The subtle nuance of pistachios makes this a protein shake for grown-up palates.
By Amanda Burrill, MS
It’s all coming back to me now: sweltering childhood summers slurping up the runny bits of my ice cream cone. I was obsessed with ordering pistachio, its pale green — probably artificial — color, the chewy chunks of nut, the extra creaminess of it. What was this flavor that none of the other kids understood?
Fast-forward several years, and I am still into pistachios, with a culinary education and nutrition knowledge that backs up my prepubescent inklings. Compared to other nuts, pistachios are loaded with antioxidants, beta-carotene, B vitamins, vitamin E, and lutein. By weight, they are lower in calories that other nuts, and the subtle flavor is just delightful.
This blend of nuts, banana, and vanilla has a super thick, smooth, old-timey milk shake consistency that’ll have you thinking you’re having an epic creamy-ass cheat. If you haven’t played with pistachios in your culinary pursuits — sprinkled on salads, crusted around your salmon, stuffed inside your roasted chicken — tossing them into your smoothie is a perfect way to introduce your tongue to their easygoing flavor.
I like to say, “I only drink my calories if they come in a protein shake or wine glass.” So in the heat of summer, I’ll be drinking this outside while reminiscing about milk shakes from years gone by. This creamy, tasty protein smoothie is the milk shake for grown-ups.
¼ cup unsalted pistachios
6 oz. almond milk
½ frozen banana
½ cup spinach
1 scoop vanilla protein powder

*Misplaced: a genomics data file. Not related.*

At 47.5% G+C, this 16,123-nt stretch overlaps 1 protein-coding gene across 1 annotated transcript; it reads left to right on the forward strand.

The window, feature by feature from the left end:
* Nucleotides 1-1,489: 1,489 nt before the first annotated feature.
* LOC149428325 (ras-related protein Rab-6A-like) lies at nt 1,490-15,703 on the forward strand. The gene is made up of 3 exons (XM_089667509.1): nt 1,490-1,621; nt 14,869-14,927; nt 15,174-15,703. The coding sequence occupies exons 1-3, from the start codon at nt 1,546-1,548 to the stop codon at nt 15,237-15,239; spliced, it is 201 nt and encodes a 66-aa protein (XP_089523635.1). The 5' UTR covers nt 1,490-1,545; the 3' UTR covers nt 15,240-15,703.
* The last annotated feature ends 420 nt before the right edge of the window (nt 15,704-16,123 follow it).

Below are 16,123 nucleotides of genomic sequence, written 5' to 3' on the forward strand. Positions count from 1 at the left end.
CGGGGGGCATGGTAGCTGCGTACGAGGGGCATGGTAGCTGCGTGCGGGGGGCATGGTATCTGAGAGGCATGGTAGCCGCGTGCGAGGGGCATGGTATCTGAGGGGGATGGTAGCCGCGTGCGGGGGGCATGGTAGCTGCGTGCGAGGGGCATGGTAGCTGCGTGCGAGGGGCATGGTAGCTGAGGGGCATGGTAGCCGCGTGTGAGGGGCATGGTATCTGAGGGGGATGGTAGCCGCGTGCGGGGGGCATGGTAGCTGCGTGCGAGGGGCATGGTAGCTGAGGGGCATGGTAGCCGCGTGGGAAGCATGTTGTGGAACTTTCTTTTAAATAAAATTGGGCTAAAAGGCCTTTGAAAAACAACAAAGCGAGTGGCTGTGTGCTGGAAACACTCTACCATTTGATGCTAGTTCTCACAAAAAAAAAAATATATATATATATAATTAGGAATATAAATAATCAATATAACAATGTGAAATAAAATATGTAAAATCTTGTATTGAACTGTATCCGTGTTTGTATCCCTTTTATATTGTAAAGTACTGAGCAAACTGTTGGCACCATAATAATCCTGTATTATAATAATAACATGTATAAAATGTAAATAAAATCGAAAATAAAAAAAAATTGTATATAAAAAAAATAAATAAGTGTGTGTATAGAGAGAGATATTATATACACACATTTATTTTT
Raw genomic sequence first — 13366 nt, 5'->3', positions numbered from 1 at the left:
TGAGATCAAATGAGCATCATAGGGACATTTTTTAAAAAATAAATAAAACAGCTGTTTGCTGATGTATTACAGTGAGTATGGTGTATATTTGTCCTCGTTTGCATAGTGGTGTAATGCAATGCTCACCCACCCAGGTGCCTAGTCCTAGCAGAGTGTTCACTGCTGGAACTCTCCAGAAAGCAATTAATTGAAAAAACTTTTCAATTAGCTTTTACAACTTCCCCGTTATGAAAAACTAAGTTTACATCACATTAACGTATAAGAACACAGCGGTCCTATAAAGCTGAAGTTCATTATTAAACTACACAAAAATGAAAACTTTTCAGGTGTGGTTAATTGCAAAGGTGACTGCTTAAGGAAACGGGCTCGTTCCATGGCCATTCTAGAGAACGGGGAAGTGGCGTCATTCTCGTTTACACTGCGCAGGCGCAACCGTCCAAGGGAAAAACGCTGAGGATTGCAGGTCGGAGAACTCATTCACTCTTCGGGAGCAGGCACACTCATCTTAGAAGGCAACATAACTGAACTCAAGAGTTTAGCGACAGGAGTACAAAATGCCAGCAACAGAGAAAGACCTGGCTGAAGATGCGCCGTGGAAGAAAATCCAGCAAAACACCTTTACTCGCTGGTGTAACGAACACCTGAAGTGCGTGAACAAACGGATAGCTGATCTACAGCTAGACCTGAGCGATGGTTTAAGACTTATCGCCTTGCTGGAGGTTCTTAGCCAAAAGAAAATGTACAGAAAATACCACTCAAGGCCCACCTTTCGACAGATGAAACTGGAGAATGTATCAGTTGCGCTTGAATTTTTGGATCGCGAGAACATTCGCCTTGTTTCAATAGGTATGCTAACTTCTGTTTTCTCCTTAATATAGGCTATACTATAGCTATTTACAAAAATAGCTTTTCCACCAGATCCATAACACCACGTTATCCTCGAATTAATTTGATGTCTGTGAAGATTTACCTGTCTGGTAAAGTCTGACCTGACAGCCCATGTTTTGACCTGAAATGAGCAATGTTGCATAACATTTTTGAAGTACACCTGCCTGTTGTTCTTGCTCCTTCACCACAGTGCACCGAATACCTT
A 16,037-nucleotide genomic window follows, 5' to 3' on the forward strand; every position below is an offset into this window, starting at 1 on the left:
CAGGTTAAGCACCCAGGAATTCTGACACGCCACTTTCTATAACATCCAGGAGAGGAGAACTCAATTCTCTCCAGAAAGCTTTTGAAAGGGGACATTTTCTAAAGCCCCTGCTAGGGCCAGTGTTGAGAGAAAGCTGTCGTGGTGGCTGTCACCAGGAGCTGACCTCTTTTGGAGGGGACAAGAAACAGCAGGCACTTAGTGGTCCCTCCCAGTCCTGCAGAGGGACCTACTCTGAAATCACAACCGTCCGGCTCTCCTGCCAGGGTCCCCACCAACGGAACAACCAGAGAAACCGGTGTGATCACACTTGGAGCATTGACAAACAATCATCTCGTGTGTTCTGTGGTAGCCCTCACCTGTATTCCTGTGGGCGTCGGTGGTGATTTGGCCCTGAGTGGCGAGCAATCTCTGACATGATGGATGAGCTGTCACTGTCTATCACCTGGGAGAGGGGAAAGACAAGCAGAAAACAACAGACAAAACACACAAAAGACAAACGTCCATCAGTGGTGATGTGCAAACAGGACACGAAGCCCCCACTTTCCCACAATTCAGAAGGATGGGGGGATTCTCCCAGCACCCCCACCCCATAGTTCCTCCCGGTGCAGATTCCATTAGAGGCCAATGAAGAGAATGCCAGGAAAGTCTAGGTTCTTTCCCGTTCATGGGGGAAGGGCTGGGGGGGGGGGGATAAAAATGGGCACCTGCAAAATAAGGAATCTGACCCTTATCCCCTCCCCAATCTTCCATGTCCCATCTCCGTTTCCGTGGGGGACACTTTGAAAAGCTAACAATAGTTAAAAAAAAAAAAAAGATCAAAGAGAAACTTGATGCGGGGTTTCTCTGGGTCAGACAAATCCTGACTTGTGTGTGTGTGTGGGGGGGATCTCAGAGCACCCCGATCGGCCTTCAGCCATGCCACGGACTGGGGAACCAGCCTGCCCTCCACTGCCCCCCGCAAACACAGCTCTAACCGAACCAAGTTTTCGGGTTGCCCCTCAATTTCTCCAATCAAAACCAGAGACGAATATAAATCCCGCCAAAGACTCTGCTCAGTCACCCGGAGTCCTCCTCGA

½ vanilla bean seeds or ¼ teaspoon vanilla extract
2 teaspoon hemp hearts
One handful ice
Total: 380 calories, 24 g carbs, 34 g protein, 18 g fat, 6 g fiber
Combine all ingredients in a blender, beginning with the liquid to avoid sticky protein-powder and nut clumps. Blend until smooth.
Most nuts are considered “nutritionally dense,” and these are no exception. By weight they are high in protein, dietary fiber, the aforementioned vitamins, and for this shake’s purposes, fatty acids. Almost all the fat in these little guys are monounsaturated and polyunsaturated, both known for beneficial effects on health by lowering total cholesterol, increasing HDL (good) cholesterol, and lowering the risk of heart disease. They also increase the release of hormones that help regulate glucose metabolism and increase insulin, both of which lower blood sugar.
I used to plow them as a baby, and I’ll be mashing on them with my gums when I’m a geriatric. Bananas are truly a culinary and nutritional gift. One of the nutritional benefits is cardiovascular health related to the whopping potassium content. Potassium is an essential mineral known for maintaining normal blood pressure and heart function. And for us athletes, it’s long been known that bananas are a gastronomically low-risk energy boost that also combats muscle cramping. Freezing bananas doesn’t boost nutrition, but it certainly enhances the thick and creamy quotient when you toss them in your smoothie.
These are the seeds of the hemp plant, from the same species as marijuana. In reality, hemp seeds only contain trace amounts of THC, so you won’t get high, and this superfood is perfectly legal in every state. They are packed with nutrients like healthy fats, minerals, and by weight, more than 25 percent of their calories are from high-quality protein, blowing chia and flax seeds (they come in around 17 percent protein) out of the park.